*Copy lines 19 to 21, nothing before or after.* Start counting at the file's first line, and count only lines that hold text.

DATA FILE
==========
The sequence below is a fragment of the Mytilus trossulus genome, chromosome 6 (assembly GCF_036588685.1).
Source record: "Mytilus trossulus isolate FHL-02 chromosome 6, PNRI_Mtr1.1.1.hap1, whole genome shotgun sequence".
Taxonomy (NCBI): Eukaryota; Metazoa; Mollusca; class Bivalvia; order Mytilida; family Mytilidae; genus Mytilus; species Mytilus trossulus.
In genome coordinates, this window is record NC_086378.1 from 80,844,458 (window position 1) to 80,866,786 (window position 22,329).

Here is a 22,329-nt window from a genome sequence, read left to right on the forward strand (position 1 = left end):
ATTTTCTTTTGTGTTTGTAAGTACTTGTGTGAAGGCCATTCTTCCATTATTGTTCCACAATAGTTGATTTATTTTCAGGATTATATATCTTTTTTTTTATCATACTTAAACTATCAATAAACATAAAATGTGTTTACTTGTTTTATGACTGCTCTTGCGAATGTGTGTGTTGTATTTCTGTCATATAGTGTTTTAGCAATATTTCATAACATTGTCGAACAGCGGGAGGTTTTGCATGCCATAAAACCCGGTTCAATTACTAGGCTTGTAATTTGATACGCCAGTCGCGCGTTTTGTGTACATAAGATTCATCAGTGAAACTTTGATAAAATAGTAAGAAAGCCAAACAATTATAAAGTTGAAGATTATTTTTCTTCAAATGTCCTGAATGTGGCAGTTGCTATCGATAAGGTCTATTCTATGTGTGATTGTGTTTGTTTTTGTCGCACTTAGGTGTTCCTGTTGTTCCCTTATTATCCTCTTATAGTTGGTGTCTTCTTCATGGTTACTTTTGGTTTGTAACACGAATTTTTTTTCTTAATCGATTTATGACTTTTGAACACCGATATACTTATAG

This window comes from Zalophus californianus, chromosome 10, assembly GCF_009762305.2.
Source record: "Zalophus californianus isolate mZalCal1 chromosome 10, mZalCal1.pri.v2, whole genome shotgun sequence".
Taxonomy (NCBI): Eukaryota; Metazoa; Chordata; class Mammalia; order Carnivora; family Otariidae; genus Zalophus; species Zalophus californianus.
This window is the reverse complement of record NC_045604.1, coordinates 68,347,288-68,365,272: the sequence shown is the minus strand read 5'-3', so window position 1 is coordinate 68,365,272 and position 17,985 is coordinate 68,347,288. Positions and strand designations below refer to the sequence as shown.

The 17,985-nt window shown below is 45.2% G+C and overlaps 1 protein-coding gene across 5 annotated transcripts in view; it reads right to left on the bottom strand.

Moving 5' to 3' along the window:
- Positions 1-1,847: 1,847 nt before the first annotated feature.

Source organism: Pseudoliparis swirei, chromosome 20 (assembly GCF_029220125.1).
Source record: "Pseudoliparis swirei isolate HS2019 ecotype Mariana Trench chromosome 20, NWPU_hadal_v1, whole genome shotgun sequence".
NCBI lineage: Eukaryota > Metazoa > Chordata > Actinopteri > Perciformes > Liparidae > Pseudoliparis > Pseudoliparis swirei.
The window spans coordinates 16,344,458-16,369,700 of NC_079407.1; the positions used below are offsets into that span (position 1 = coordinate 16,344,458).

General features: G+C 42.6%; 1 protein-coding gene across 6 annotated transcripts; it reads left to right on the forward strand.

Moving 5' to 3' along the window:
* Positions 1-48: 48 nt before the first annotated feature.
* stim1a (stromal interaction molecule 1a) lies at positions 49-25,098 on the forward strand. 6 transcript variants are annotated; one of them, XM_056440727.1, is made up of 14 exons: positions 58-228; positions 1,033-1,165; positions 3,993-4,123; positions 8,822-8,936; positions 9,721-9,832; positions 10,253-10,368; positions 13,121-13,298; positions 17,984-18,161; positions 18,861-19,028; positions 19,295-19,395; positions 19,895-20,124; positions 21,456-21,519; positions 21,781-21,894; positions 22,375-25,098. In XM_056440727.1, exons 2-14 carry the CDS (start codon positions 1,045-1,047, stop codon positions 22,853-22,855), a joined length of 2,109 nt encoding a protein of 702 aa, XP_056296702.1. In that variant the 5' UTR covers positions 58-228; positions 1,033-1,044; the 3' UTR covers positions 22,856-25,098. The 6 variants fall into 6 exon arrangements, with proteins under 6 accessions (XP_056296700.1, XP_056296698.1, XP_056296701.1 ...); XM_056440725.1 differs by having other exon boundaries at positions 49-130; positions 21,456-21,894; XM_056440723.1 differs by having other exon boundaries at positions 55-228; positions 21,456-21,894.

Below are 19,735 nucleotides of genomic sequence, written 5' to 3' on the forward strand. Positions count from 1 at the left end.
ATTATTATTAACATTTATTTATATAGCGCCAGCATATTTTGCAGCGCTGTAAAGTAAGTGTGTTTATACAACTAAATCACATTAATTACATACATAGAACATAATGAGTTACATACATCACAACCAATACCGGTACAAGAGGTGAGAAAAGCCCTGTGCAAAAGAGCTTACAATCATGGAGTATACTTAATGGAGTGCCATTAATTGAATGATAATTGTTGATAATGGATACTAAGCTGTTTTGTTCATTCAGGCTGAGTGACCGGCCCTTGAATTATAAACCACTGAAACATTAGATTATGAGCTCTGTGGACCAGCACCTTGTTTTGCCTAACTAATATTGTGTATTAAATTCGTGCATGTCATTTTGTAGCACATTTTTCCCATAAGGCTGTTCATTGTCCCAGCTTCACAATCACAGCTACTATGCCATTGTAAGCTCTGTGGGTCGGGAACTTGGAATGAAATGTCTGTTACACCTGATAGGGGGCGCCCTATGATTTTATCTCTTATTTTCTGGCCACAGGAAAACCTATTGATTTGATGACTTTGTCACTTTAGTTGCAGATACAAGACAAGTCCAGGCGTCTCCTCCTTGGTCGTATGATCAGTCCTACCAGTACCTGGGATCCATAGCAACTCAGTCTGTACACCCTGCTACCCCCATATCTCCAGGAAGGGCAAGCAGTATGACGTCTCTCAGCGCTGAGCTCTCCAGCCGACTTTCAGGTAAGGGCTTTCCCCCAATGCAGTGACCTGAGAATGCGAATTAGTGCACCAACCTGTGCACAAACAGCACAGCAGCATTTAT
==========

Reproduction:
Moving 5' to 3' along the window:
* Positions 1-48: 48 nt before the first annotated feature.
* stim1a (stromal interaction molecule 1a) lies at positions 49-25,098 on the forward strand. 6 transcript variants are annotated; one of them, XM_056440727.1, is made up of 14 exons: positions 58-228; positions 1,033-1,165; positions 3,993-4,123; positions 8,822-8,936; positions 9,721-9,832; positions 10,253-10,368; positions 13,121-13,298; positions 17,984-18,161; positions 18,861-19,028; positions 19,295-19,395; positions 19,895-20,124; positions 21,456-21,519; positions 21,781-21,894; positions 22,375-25,098. In XM_056440727.1, exons 2-14 carry the CDS (start codon positions 1,045-1,047, stop codon positions 22,853-22,855), a joined length of 2,109 nt encoding a protein of 702 aa, XP_056296702.1. In that variant the 5' UTR covers positions 58-228; positions 1,033-1,044; the 3' UTR covers positions 22,856-25,098. The 6 variants fall into 6 exon arrangements, with proteins under 6 accessions (XP_056296700.1, XP_056296698.1, XP_056296701.1 ...); XM_056440725.1 differs by having other exon boundaries at positions 49-130; positions 21,456-21,894; XM_056440723.1 differs by having other exon boundaries at positions 55-228; positions 21,456-21,894.